See reactions and reviews for Compensation.
See reactions and reviews for Setting the Magic Free.
See reactions and reviews for Time Passage.
See reactions and reviews for Twix't Night and 'Morrow.
See reactions and reviews for The Thought That Counts.
[zine]: Once again, AS I DO THEE is an entertaining read and a wonderful zine to look at and appreciate. Though the art work is fairly sparse, what is here is mostly very good, beginning with the marvelous Marilyn Cole cover and finishing with a scrumptious Gayle F which is the subject of the AIDT writing contest, results of which should be printed in AIDT #6. The outstanding feature in this issue is the long-awaited sequel to Vivian Gates' story "The Air Is The Air" written by Dovya Blacque. The sequel, titled "Compensation", takes up where the original story left off, with Kirk facing a very difficult-to-accept discovery about Spock and a resultant decision that is equally as difficult. Ms. Blacque does a simply wonderful job of writing the characters originally written by Ms. Gates. The continuity is excellent, the plot is plausible as well as highly entertaining. Also, Ms. Blacque has written one of the best original characters I've read in a K/S story in a very long time. For those readers who never read "The Air Is The Air", it is reprinted, in its original, unedited form just before "Compensation". "Twix't Night And 'Morrow" by Robin Hood is a nice little moment between Kirk and Spock after the events on Mt. Seleya. This story made me feel like I was peeking through a key hole, had there been a key hole in the story to peek through!, which is not necessarily a bad thing. An entertaining piece. "Time Passage" by Charla Menke is more what I would consider a 'relationship' story rather than strictly K/S. We're presented with time-travel, altered universes, altered Spock, and a difficult decision for both Kirk and Spock. Good read from a new writer. "Coming To His Senses" by Marie Surah is a light-hearted story which poses the interesting question: What is reality and what is illusion...or rather, what is true and what is the result of Spock hitting his head in a fall from a Jefferies Tube. Very cute story if a bit on the silly side. "A Few Too Many" by A.L. Hughes is another brief moment between Kirk and Spock, in this case, aided by a bit of alcoholic lubrication. This has some very amusing moments. "The Thought That Counts" by Jenny Starr gives us a newly together Kirk and Spock, a Spock who is faced with, giving his lover a birthday gift. With his usual flair, he finds an answer, one that is warm and fun and gives us a very good love scene. This is not the newest plot, but it's the best I've seen it done. "Setting The Magic Free" by Roberta is a very long story, but well worth reading all 59 pages. I'm not sure what to say about the plot, there doesn't really seem to be one to speak of other than the ins and outs of Kirk and Spock getting together.. .with a little help from their friends. I liked this story, once I got past some of the more saccharin moments. As I said, it's worth reading. There is, as usual in AIDT, a plethora of poetry. I'm really not much of a poetry reader, myself, but I did like "Fear Of Falling" and "Cities" by Natasha Solten, "A Quiet Corner In Hell" by Meg Fine, and "Sky Hunter" by Lisa Joas quite a bit. I've already mentioned the best art, Marilyn Cole's cover and the Gayle F at the back of the zine, but also well represented are Chris Soto (notably on page 5) and Alayne, who's work I've never seen before, on pages 120 and 160. All in all, this is a wonderful zine. I highly recommend this issue, you're guaranteed a good read.[14]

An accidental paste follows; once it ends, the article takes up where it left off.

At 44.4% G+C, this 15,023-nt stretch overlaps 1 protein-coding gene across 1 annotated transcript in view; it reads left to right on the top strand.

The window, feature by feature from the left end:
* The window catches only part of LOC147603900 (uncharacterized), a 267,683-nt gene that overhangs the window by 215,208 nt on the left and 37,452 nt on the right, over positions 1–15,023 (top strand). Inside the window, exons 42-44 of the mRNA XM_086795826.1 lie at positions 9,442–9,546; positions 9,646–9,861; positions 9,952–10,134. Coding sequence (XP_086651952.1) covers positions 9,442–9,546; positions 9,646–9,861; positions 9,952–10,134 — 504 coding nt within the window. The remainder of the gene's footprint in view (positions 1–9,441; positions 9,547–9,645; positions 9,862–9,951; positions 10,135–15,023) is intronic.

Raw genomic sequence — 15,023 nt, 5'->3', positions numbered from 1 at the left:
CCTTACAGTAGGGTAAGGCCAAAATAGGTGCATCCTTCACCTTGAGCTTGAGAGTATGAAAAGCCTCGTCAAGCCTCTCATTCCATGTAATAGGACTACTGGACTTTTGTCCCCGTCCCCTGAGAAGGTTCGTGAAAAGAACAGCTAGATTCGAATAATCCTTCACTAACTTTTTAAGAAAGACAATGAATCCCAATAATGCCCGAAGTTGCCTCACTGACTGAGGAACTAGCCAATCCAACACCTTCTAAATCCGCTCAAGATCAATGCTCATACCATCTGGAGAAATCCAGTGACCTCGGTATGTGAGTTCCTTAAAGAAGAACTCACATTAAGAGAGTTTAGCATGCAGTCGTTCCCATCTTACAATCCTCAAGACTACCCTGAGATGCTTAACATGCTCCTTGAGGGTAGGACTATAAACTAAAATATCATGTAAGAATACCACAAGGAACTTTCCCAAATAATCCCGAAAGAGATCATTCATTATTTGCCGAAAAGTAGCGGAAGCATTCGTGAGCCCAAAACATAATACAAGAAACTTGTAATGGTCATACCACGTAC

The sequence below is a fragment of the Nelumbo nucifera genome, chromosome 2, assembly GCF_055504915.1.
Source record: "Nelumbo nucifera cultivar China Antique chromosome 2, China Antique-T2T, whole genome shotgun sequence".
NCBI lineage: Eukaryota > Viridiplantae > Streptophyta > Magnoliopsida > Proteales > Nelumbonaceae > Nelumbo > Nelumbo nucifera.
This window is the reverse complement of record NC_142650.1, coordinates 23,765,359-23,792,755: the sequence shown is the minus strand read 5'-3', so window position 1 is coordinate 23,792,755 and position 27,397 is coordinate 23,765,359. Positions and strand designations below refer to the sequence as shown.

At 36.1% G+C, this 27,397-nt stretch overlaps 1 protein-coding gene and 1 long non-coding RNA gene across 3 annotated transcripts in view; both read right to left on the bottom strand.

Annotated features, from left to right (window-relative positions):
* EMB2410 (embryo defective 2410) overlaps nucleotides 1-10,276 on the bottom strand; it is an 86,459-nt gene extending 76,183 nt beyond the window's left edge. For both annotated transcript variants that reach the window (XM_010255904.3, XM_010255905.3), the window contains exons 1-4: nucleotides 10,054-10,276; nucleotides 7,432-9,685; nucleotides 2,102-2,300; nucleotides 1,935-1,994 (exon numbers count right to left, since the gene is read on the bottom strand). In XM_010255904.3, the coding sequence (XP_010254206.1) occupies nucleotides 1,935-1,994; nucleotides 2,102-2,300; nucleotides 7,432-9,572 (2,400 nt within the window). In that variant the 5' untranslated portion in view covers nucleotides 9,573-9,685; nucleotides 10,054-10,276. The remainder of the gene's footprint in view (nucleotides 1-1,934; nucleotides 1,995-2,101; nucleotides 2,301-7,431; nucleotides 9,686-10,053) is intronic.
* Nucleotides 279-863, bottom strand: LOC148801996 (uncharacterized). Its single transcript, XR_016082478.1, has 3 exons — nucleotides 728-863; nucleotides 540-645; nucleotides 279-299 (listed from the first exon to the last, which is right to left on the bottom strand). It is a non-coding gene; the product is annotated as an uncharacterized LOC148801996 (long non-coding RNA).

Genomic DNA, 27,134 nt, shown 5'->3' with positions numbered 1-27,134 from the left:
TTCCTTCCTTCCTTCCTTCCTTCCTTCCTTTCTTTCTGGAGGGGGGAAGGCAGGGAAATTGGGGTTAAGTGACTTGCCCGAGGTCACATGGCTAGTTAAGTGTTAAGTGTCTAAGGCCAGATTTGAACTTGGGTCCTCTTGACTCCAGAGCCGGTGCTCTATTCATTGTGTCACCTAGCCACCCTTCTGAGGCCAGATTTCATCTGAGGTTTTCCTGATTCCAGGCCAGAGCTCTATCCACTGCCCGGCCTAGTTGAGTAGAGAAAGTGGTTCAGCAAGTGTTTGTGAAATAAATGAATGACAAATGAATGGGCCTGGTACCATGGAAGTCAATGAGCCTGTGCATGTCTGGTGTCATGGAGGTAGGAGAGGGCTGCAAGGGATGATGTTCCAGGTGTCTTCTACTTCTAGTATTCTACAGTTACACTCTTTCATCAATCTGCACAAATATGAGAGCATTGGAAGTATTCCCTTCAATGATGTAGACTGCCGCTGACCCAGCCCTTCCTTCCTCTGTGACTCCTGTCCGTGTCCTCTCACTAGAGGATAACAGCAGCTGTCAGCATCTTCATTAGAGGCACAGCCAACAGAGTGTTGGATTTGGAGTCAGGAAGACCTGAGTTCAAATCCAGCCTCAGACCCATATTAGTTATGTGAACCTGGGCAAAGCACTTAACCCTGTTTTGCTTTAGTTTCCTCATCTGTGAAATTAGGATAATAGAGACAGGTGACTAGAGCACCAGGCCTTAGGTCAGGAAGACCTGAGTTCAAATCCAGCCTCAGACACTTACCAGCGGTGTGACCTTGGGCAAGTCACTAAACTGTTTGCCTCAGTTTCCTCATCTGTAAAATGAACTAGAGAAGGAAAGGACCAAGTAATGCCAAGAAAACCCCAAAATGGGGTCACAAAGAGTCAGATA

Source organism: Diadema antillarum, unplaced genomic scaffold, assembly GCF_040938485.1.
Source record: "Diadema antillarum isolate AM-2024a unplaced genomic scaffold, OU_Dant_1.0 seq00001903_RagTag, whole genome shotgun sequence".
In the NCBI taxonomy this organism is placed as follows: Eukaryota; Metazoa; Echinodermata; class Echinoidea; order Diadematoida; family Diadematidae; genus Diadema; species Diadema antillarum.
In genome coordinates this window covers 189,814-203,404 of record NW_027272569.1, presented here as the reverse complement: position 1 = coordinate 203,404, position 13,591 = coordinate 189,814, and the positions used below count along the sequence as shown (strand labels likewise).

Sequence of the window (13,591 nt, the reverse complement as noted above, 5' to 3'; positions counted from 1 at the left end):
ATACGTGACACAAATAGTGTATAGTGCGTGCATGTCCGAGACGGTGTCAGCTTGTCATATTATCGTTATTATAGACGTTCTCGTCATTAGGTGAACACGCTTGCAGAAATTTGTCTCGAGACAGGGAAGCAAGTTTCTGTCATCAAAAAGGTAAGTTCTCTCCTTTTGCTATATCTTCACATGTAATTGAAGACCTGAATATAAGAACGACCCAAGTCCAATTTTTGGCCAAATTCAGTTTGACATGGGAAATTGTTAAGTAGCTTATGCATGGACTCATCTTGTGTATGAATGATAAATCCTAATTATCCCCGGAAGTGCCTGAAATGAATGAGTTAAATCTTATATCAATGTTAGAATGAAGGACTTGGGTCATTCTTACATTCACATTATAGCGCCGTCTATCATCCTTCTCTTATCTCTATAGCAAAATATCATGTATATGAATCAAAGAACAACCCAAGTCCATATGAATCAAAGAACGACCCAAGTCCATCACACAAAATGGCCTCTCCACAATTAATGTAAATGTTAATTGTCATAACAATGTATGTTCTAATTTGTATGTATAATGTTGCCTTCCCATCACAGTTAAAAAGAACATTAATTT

Issue 6

front cover of issue #6 by Southern Cross. This art, described by one reviewer as "strikingly disturbing", is similar to a piece by the same artist published three years earlier in Nome #7, see that page.
title page of issue #6

As I Do Thee 6 was published in 1987 and contains 172 pages. It includes contest winners. It has art by Ann M. Crouch, Shellie Whild, Caro Hedge, Gayle F, Chiya, and Jacquelyn Zoost.

  • Notes on Burning by Natasha Solten, p. 5-15 (While Spock fights the early stages of Pon Farr, a small pocket recorder quietly takes in all his thoughts, his frustrations, his fears, his dreams...)
  • The Source by Natasha Solten, p. 15
  • Take the Haunt, Eidolon by DeAnn Winter, p. 16
  • Walk the Battlements, Revenaut by DeAnn Winter, p. 17
  • The Phoenix by Sue Cameron, p. 18
  • Nolo Contendere by Addison Reed, p. 19-21 (As Kirk and Spock take their leave of Sarek in the UFP Council chamber, Leonard McCoy has a chat with Gillian Taylor about the facts of living in the 23rd century...)
  • Evocation by Shellie Whild, p. 21
  • Night Thoughts by D.A. Martin, p. 22
  • The Bridesmaid by Roberta, p. 23-32 (Overhearing a conversation she wasn't meant to, Christine Chapel learns a secret she wonders if she can live with...)
  • First Move by Bonita Kale, p. 32
  • Contest Winners, art by Gayle F p. 33 (writers were asked to interpret an illo by Gayle F)